Book Review: Mindset by Carol S. Dweck

By now, most people are familiar with the terms “growth mindset” and “fixed mindset.” However, many people probably haven’t read the book from which these terms originate: Mindset by Carol S. Dweck. By reading this great book, you can have a better understanding of growth and fixed mindsets, and learn how you can better develop a growth mindset for yourself.

I’ve written before about the growth mindset vs the fixed mindset. You can read it here, but I'll also offer more analysis of the book right now. 

Here are the basics of the growth and fixed mindsets:
The growth mindset is the belief that traits and skills can be improved with practice. The fixed mindset is the belief that traits and skills are fixed, determined by your genes, and cannot be improved with practice. These two different beliefs have many consequences. They affect your attitude towards success, failure, competition, challenges, obstacles, criticism, and effort. These attitudes go on to affect your work ethic, performance, improvement, resilience, relationships, and happiness.

Chapter by chapter, Dweck explains how the growth and fixed mindsets affect all areas of your life. There are chapters about academics, athletics, business/leadership, relationships/marriage, personal character, and parents/teachers/coaches. The book ends by teaching how you can change your mindset and the mindsets of others.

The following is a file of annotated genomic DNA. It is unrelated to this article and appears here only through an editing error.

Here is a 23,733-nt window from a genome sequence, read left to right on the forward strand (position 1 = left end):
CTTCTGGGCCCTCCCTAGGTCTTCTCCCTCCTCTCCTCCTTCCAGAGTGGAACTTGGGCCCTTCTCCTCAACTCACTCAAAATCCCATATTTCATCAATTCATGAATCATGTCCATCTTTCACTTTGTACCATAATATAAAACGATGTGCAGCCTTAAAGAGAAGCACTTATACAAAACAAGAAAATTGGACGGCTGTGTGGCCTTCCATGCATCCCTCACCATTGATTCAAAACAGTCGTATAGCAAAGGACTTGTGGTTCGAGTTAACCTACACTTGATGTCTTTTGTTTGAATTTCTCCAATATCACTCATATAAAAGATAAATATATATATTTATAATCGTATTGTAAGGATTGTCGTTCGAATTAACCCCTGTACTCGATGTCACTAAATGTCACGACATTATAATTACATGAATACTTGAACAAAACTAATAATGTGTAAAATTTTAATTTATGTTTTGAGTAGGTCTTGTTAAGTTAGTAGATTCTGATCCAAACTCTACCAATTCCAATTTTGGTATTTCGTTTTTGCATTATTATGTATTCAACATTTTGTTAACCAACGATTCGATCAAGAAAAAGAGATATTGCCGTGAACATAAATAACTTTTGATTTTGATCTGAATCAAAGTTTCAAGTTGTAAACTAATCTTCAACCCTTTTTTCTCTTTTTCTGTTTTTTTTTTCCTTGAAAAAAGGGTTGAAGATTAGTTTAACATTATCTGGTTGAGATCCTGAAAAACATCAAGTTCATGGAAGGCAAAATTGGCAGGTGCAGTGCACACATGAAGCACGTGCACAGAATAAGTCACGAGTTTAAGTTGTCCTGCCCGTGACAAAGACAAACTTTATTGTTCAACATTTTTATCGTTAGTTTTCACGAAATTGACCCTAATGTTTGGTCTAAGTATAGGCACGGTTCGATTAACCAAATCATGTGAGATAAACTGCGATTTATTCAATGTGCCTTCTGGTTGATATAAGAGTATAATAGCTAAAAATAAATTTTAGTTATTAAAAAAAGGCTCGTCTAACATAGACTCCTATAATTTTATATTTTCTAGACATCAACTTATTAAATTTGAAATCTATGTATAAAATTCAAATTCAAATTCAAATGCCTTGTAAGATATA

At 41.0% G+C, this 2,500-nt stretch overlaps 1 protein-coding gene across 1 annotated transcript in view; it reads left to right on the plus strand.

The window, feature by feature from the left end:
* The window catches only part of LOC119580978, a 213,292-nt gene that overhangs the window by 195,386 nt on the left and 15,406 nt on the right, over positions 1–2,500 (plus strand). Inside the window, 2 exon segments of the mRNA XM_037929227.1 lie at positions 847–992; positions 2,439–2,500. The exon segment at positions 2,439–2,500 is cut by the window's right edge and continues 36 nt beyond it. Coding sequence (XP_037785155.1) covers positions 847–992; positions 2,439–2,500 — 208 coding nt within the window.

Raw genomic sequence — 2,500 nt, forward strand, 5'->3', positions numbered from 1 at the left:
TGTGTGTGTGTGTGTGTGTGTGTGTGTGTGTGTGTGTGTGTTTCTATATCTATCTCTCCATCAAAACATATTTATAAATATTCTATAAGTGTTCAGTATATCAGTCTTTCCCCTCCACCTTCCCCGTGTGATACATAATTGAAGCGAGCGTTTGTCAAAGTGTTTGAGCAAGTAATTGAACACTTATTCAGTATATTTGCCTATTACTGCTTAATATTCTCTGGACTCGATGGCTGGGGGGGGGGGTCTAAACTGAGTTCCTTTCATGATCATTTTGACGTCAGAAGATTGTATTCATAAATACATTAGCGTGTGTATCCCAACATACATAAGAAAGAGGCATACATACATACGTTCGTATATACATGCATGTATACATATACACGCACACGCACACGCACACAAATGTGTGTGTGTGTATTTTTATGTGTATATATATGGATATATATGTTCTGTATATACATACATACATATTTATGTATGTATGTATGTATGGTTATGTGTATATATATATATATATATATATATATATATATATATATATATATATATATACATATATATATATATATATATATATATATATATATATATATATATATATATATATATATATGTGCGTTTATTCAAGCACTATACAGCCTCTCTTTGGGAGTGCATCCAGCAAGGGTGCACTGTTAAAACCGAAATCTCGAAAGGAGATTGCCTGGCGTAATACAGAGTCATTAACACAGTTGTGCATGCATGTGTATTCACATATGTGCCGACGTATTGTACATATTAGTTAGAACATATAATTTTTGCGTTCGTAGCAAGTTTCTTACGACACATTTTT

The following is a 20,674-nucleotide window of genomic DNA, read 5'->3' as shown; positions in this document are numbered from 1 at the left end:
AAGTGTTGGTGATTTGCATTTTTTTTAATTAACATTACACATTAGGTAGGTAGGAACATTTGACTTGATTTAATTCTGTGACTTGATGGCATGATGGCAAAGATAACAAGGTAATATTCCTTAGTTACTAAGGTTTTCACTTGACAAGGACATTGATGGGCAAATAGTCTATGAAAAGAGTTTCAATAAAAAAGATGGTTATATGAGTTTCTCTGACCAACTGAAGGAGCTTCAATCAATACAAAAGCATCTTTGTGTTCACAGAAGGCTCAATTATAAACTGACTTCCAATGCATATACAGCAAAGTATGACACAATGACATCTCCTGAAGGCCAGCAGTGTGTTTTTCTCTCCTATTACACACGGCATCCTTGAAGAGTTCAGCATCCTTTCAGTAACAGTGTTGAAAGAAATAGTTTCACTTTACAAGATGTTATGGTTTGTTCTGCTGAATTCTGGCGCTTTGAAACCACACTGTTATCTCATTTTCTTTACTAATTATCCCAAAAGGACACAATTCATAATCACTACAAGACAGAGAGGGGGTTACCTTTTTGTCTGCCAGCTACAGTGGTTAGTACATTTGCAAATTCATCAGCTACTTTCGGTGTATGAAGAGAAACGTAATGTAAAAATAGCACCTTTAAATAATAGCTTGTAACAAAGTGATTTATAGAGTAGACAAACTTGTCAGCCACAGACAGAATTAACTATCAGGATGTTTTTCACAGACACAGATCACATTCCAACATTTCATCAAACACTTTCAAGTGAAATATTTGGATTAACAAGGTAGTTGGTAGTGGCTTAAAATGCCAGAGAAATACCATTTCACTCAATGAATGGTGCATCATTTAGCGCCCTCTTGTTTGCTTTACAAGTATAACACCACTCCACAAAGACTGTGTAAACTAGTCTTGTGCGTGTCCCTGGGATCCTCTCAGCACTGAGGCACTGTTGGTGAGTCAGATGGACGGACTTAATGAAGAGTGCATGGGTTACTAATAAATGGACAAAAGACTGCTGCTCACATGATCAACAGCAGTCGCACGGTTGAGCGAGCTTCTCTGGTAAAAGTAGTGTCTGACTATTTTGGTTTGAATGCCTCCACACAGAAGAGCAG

Here is one of my favorite parts of the book:
Dweck teaches about how praising people can greatly affect their mindset. It depends on what you praise. If you praise people’s talent and outcomes, you can push them towards a fixed mindset. For example, if you tell your son, “You’re so smart,” after he aces a math test, then he may start to have a fixed mindset about intelligence and academic success. On the other hand, if you praise people’s effort and processes, you can push them towards a growth mindset. For example, if you tell your son, “Great effort!” after he scores a touchdown, then he may start to have a growth mindset about athletic ability. The book shows many examples of how the messages we tell people affect their mindset. This is very important for parents, teachers, and coaches to know. Ideally, you’d want to teach your kids to have a growth mindset from a young age.

Here is one practical tip that the book provides: whatever situation you find yourself in, whether it is in academics, athletics, or relationships, put yourself in a growth mindset. Get in the habit of asking yourself, “Can this trait/skill be improved with practice?” and “What do I want more, ego validation or improvement?” 

By cementing your belief that traits/skills can be improved with practice, and making improvement a top priority, you set yourself up for success and happiness.

Like all self-help books, this book tries to oversell the importance of its ideas. Obviously a growth mindset is very important, but this is not the most important book in the world. It’s not going to dramatically improve your life over night, but it’s a good starting point. The book is inspiring and helps give you a plan to follow, but with any book, you need to take action to apply what you learn and see real results. 

My biggest criticism of Mindset is my pet-peeve for books: too many boring examples! However, the main ideas of the book are good enough to help you tolerate the boring, unnecessary examples.

Overall, Mindset is a great book. I highly recommend it!